Canada's Trudeau Proves Once Again He's the World's Most Popular Leader With Philippines Reception

Canada's Prime Minister Justin Trudeau holds a baby during a visit to Likhaan, a women's health advocacy group, before attending the 31st Association of South East Asian Nations Summit in Manila on November 12. Ted Aljibe/AFP/Getty Images

Canadian Prime Minister Justin Trudeau continued his charm attack on the world in his visit to the Philippines.

Trudeau arrived in the country to attend the Association of Southeast Asian Nations (ASEAN) Summit on Sunday and was greeted by crowds of enthusiastic student performers—a stark contrast to President Donald Trump, whose visit was met with protests.

The Philippines already had a soft spot for the Canadian leader, who was declared an "APEC Hottie" during his visit in 2015 in a heated social media debate about the attractiveness of foreign dignitaries attending the gathering. Trudeau was neck and neck with Mexico's Enrique Peña Nieto for the title.

One year ago, the APEC Hotties. 😍❤️️🤗#APECHottie

— shogodabells (@mahnaipo) November 17, 2016

Trudeau's visit sparked a similar social media flurry in Japan at the 2016 G7 Summit, as AFP reported at the time. The Canadian prime minister reignited the Philippines' interest with a visit to Filipino fast-food chain giant Jollibee on Sunday.

He ordered fried chicken and a strawberry float, having already familiarized himself with the menu in a visit earlier this year to the first Jollibee branch in Canada, where the Filipino community represents the largest immigrant group in the country, according to 2014 government data.

Despite ordering takeout, Trudeau stopped for a chat with the shop's customers and a group photo with the staffers. Outside the store, a group of residents cheered the Canadian prime minister with homemade signs reading "Welcome to the Philippines."

The marketing-savvy fast food chain even launched a hashtag to mark the visit, which was proposed by Canadian officials, one representative told Reuters.

Earlier today, Canadian Prime Minister @JustinTrudeau sat down and had a chat with some of our customers enjoying their meals at Jollibee North Harbour Branch! :) #PMTrudeauAtJollibee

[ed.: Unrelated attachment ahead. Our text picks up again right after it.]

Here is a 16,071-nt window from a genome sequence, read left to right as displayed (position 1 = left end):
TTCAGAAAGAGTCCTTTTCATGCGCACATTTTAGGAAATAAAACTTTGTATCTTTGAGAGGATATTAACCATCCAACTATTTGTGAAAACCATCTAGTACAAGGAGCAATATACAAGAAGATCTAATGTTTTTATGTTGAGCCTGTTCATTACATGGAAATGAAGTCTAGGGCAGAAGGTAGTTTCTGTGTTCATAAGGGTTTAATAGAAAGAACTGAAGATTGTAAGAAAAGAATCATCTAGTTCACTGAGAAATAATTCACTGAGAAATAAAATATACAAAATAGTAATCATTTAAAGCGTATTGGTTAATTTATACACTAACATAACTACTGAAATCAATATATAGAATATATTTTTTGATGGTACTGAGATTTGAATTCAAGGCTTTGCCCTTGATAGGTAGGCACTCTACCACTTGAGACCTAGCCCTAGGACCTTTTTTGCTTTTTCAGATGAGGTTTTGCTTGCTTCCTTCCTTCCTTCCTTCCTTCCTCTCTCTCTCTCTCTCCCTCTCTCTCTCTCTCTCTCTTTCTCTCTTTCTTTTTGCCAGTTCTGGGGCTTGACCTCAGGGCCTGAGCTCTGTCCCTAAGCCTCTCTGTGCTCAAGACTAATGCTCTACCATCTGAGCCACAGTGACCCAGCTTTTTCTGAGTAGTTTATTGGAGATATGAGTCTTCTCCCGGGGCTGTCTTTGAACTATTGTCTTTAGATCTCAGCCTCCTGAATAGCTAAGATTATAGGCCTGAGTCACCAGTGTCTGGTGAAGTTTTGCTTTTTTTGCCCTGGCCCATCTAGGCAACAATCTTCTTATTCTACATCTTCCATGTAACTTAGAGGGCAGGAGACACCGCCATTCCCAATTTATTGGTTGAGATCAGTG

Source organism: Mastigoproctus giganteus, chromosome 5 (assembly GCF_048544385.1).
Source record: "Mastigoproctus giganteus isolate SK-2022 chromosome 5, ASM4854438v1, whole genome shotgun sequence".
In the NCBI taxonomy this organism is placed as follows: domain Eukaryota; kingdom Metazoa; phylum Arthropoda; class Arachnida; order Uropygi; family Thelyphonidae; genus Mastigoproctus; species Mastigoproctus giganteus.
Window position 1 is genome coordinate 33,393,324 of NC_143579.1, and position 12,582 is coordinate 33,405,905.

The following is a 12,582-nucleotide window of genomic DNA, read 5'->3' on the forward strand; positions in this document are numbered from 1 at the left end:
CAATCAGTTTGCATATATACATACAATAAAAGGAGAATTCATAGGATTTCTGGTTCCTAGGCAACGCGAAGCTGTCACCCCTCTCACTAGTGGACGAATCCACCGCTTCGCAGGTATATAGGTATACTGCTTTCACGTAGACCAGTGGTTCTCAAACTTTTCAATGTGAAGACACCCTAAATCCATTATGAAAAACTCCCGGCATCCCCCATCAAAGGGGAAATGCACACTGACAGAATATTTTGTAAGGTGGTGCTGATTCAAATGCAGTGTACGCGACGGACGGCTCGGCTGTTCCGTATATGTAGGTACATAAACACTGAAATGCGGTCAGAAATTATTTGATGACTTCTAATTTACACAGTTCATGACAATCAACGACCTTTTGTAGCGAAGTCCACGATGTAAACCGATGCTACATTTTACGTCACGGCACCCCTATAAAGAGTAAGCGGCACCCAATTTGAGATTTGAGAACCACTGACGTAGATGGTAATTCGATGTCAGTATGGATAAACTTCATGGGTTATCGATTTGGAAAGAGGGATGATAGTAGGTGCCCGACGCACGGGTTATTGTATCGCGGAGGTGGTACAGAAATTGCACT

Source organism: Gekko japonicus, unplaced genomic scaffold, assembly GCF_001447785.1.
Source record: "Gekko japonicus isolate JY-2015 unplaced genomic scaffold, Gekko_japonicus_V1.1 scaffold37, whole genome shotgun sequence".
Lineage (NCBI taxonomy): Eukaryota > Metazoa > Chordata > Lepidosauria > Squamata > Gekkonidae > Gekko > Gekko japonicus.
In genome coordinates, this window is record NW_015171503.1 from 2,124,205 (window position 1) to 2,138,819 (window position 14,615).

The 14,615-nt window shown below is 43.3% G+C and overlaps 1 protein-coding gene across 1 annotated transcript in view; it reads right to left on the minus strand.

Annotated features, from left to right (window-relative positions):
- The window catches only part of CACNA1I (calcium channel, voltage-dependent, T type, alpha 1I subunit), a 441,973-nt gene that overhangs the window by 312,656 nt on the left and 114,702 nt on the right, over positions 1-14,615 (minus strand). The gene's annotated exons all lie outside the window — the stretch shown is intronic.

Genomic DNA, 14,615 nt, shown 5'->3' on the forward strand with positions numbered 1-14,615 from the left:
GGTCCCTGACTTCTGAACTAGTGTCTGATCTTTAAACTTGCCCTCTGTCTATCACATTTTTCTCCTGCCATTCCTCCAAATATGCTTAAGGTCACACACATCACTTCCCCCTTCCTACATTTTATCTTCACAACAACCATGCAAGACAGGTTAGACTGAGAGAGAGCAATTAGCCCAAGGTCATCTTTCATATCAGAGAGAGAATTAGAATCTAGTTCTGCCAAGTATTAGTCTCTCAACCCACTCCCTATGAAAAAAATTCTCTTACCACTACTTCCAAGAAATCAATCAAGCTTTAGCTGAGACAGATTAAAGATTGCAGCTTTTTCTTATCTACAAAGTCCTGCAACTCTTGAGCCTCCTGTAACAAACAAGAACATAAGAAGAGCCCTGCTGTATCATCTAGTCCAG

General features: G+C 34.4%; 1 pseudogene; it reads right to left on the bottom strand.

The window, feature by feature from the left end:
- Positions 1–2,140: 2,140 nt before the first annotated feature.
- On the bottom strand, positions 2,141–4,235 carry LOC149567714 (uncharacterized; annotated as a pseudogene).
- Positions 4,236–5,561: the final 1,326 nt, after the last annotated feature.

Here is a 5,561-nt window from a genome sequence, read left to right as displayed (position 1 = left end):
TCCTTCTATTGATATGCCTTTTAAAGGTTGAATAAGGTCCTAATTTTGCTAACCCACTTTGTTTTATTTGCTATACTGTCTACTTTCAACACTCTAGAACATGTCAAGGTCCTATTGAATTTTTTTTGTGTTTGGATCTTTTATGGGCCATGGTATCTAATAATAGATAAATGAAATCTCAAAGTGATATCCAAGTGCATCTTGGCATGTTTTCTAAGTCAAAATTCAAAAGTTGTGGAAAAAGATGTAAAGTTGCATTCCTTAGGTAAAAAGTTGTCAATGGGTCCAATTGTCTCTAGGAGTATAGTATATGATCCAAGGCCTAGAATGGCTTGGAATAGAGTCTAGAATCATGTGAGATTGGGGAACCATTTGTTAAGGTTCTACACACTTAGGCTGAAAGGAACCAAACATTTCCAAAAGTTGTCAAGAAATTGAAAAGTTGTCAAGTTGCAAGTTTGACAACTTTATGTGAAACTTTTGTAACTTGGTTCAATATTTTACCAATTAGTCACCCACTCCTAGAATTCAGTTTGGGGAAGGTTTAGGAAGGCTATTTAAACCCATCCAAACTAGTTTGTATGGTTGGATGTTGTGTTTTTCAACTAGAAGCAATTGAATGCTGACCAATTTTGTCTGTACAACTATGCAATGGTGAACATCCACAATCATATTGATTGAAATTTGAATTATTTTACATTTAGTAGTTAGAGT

— Bestfriend Jollibee (@Jollibee) November 12, 2017

The lunch was a short stop on Trudeau's itinerary, his end journey being a women's health clinic that advocates family planning and is partially funded by the Canadian government.

"Every child deserves the best start in life, that's why Canada is helping mothers around the world get access to quality services like those offered at the Likhaan Center for Women's Health," Trudeau wrote on his Twitter account after the visit to the clinic, before thanking Jollibee for its hospitality in a separate post.

Every child deserves the best start in life, that’s why Canada is helping mothers around the world get access to quality services like those offered at the Likhaan Center for Women’s Health.

— Justin Trudeau (@JustinTrudeau) November 12, 2017

Trudeau's casual tone on the women's health clinic visit concealed the more controversial nature of the nongovernmental organization providing reproductive health services in a Catholic-majority country where abortion is still largely banned.

Canada's foreign minister Chrystia Freeland, who accompanied Trudeau on the visit, was more straightforward in describing the importance of the clinic's existence and the support Canada provides. "Under our feminist foreign policy, Canada is helping to ensure that women and girls have access to sexual and reproductive health services," she tweeted.

While Trudeau received a warm welcome abroad, a coalition of Canadian and Filipino activists urged him to use his popularity to denounce human rights abuses in the country.

"President Duterte's hostile rhetoric about human rights defenders, combined with his encouragement of extrajudicial killings and guarantees of impunity, has resulted in a serious deterioration in the situation," the Coalition for Human Rights in the Philippines group wrote in a letter to the prime minister, quoted in CBC news.

"We believe it is incumbent on the government of Canada to speak out more strongly against this violence," they added.